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I have a project I'm planning which based on kind of an 'interactive world' style experience where the browsers viewport moves around to show many different graphic environments, it must all be fluid and no page-to-page breaks. The project is in js/html5/css3

The problem this poses is that the entire 'world' will be perhaps 8-15,000 px squared (it also rotates, and has various png alpha overlays on top of it)

I was going to run some tests but there are so many ways to approach this and I'm looking for the most fluid one. My knowledge of the internal workings of browser render engines isn't great so I thought I'd ask around.

I cant use the 'tiling' approach which google map uses as it's not fluid enough (too blocky) also when rotating around it's going to create headaches do the math-transforms to work out which tiles to load at what angles so here are the 2 choices I have boiled it down to:

(1) The "Huge" image approach enter image description here

The benefit of this is that once it's loaded everything is easy, the downside is that it's going to be huge and I cannot show an incremental preloader as the image queue will essentially be 2 images (overlay and huge img)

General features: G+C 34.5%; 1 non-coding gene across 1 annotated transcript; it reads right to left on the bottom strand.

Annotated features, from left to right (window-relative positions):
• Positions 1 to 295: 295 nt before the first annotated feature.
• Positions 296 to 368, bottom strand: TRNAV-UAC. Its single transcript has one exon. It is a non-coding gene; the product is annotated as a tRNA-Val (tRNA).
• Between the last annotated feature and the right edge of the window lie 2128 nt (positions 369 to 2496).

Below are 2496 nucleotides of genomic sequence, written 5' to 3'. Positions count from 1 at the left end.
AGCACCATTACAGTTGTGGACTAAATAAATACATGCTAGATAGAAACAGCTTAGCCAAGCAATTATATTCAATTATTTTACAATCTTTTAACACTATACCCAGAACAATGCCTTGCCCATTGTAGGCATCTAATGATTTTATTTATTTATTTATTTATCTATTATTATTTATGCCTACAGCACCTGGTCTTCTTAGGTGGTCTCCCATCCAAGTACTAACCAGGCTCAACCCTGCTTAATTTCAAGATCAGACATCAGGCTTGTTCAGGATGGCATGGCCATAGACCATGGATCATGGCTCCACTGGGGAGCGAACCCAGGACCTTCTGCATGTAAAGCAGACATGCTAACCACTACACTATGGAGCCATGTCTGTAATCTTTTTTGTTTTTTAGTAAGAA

(2) Image segments

enter image description here

The benefit is that I can show a preloader with an image queue at 10% increments (10x images)

Question:

is the 2nd approach going to have a more painful overhead on the browser's rendering engine due to there being 9 separate sets of calculations being done or do browser engines simply see them as one painted area once it's initially rendered and then update it as a whole? Or each time the dom is changed (rotated etc), the browser has to run the same transform/repaint process 9 times?

Thanks very much.

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1 Answer 1

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LOTS of tests later: result: Use a big image, seems to be less for the browser to deal with.

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